5 Ways to Help Someone Going Through a Big, Awful, Horrible Thing
I am not one of those people that believes everything happens for a reason. I used to. I tried to find the good in every situation, but then really big, awful, horrible things happened that couldn’t be explained away. There are some situations that don’t have good in them, they just are. They can’t have rainbows drawn around them. Will you learn from the experience? Probably. But, I think you could have learned without the experience too. I think there are some things that are just really difficult and hard. They shouldn’t have to be part of the human experience, but they unfortunately are.
What do I mean by a really big, awful, horrible (bah!) thing? (I love acronyms and “bah!” is really good, right? Humor is always a good thing.) Everything is relative. We are all living this human experience and we come to know pain, humiliation, heartache, sorrow, grief, shame, guilt, etc. to different degrees. As a psychologist, educator, and life coach, I have heard a lot of stories that hurt my heart. Stories that are unfortunately part of the experience and ultimately demonstrate amazing resilience, but something I wish the person didn’t have to endure. There are some things that are easier to reach out to each other during: when someone you love dies, when you or someone you love is ill, when your child is struggling, etc. There are other times that are clearly (bah!) things, but people tend to shy away from reaching out to each other: when someone is going through a breakup or divorce, when someone is dealing with a loss by suicide, when someone has lost a job, or when someone is having financial troubles. I think people hesitate to reach out because they don’t know what to say or do and are very afraid to say or do the wrong thing.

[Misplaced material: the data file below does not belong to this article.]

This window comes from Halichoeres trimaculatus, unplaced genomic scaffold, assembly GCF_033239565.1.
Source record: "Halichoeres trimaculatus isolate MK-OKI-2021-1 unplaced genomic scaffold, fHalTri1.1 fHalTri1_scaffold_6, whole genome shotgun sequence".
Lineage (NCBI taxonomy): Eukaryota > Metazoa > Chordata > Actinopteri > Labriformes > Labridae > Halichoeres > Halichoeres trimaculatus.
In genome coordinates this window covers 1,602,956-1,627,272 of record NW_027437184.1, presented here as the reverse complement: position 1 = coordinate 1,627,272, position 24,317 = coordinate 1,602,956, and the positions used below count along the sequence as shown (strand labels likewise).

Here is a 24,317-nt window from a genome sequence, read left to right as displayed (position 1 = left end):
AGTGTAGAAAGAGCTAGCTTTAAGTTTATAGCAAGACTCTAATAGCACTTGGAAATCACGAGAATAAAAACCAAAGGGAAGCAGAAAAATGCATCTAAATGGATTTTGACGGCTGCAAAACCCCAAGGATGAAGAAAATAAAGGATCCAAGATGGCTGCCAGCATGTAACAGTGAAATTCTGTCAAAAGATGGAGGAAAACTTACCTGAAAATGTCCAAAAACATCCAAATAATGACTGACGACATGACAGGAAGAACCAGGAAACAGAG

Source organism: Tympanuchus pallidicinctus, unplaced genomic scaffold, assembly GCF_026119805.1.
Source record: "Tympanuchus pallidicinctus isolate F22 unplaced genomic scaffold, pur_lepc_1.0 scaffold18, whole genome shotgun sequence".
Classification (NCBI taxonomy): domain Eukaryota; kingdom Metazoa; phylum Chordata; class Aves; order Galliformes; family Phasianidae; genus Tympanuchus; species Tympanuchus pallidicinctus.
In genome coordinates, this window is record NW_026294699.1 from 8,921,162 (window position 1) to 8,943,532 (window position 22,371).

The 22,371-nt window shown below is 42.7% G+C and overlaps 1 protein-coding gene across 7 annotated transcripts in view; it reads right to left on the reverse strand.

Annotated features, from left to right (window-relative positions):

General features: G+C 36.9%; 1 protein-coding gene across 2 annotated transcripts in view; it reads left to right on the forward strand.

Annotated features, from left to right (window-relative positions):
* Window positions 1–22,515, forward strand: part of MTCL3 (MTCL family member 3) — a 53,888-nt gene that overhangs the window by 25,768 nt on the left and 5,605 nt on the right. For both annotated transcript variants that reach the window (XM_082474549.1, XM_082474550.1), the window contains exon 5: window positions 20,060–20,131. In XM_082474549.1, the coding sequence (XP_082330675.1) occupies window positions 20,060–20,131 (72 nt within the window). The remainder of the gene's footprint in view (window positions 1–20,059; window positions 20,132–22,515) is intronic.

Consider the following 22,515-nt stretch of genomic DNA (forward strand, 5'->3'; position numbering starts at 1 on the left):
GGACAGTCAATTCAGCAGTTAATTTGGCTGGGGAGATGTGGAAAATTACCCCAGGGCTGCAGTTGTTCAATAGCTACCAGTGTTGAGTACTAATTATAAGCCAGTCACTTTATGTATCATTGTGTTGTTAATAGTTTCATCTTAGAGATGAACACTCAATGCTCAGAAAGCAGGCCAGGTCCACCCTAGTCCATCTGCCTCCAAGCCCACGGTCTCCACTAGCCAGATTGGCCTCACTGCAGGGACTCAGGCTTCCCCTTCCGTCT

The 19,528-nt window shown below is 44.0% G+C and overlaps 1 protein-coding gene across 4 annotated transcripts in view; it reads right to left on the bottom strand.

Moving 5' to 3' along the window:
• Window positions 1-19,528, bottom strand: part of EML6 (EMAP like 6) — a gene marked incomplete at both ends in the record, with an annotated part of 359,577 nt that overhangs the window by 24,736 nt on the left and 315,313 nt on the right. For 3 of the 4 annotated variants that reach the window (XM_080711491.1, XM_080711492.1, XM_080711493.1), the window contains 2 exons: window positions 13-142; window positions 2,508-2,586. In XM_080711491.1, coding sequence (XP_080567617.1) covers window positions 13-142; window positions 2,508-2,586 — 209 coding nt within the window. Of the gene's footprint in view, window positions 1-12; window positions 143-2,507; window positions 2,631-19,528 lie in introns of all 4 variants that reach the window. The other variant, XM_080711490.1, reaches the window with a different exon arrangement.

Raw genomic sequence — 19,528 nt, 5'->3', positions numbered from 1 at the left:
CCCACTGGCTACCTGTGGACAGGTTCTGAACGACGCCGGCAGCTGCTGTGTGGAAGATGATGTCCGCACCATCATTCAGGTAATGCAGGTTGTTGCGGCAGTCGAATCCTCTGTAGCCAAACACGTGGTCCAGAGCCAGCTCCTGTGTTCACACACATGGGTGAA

How do we, on the outside, handle these big, awful, horrible (bah!) situations, even the ones that people typically shy away from? In my experience, a typical response for a well-meaning person is to offer a word of encouragement that at some point includes something like “Everything happens for a reason.” If you have been through a really big, awful, horrible (bah!) thing, the outpouring of kind words is nice, but they are not always comforting. They are also short-lived.
It may be better to offer something of more value to the receiver. For that, I offer you these suggestions:
- Let people know you don’t know what to say, but you are there for them.
- Offer to just spend time with them as they work through the feelings of the situation. A lot of people avoid someone going through big, awful, horrible (bah!) things, which makes them feel more isolated.
- Listen to them. Don’t worry about giving advice. Just listen and let them talk.
- Show up with groceries or gift certificates for food or to do laundry or to help clean. People going through big, awful, horrible (bah!) things have trouble focusing on everyday tasks. A lot of people will say “Let me know what I can do to help,” but people going through big, awful, horrible things often can’t focus to know what they need and don’t feel comfortable asking others for help with these tasks.
- Check on them regularly. After a big, awful, horrible (bah!) thing there will typically be an outpouring of kind words. However, they will be dealing with the effects for a long time after the kind words stop. Be the person that continues to check-in on them.
Big, awful, horrible (bah!) things will happen in life. Sometimes we will find meaning in them, sometimes we won’t. However, we can show up for each other and be of value to one another. Maybe it is in these connections that new meanings will begin to be found.
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